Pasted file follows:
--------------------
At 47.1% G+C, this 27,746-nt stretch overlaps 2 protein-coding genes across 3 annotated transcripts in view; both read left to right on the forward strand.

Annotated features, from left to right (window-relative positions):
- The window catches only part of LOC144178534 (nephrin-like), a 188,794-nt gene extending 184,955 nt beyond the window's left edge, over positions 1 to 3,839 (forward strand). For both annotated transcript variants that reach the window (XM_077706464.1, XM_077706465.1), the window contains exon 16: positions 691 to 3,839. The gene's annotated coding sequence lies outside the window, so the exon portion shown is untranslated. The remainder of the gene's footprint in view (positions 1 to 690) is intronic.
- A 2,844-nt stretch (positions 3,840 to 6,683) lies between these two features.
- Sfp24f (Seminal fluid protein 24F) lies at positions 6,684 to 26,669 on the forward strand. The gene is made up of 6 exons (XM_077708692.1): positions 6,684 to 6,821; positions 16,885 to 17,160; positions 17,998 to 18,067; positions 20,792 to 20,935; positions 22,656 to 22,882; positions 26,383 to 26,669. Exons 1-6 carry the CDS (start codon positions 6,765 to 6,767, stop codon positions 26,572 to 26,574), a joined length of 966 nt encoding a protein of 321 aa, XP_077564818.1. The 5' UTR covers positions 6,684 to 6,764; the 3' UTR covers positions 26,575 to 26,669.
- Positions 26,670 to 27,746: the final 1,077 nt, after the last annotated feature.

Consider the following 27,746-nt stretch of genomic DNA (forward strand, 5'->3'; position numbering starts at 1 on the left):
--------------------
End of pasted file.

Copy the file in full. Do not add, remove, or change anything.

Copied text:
At 47.1% G+C, this 27,746-nt stretch overlaps 2 protein-coding genes across 3 annotated transcripts in view; both read left to right on the forward strand.

Annotated features, from left to right (window-relative positions):
- The window catches only part of LOC144178534 (nephrin-like), a 188,794-nt gene extending 184,955 nt beyond the window's left edge, over positions 1 to 3,839 (forward strand). For both annotated transcript variants that reach the window (XM_077706464.1, XM_077706465.1), the window contains exon 16: positions 691 to 3,839. The gene's annotated coding sequence lies outside the window, so the exon portion shown is untranslated. The remainder of the gene's footprint in view (positions 1 to 690) is intronic.
- A 2,844-nt stretch (positions 3,840 to 6,683) lies between these two features.
- Sfp24f (Seminal fluid protein 24F) lies at positions 6,684 to 26,669 on the forward strand. The gene is made up of 6 exons (XM_077708692.1): positions 6,684 to 6,821; positions 16,885 to 17,160; positions 17,998 to 18,067; positions 20,792 to 20,935; positions 22,656 to 22,882; positions 26,383 to 26,669. Exons 1-6 carry the CDS (start codon positions 6,765 to 6,767, stop codon positions 26,572 to 26,574), a joined length of 966 nt encoding a protein of 321 aa, XP_077564818.1. The 5' UTR covers positions 6,684 to 6,764; the 3' UTR covers positions 26,575 to 26,669.
- Positions 26,670 to 27,746: the final 1,077 nt, after the last annotated feature.

Consider the following 27,746-nt stretch of genomic DNA (forward strand, 5'->3'; position numbering starts at 1 on the left):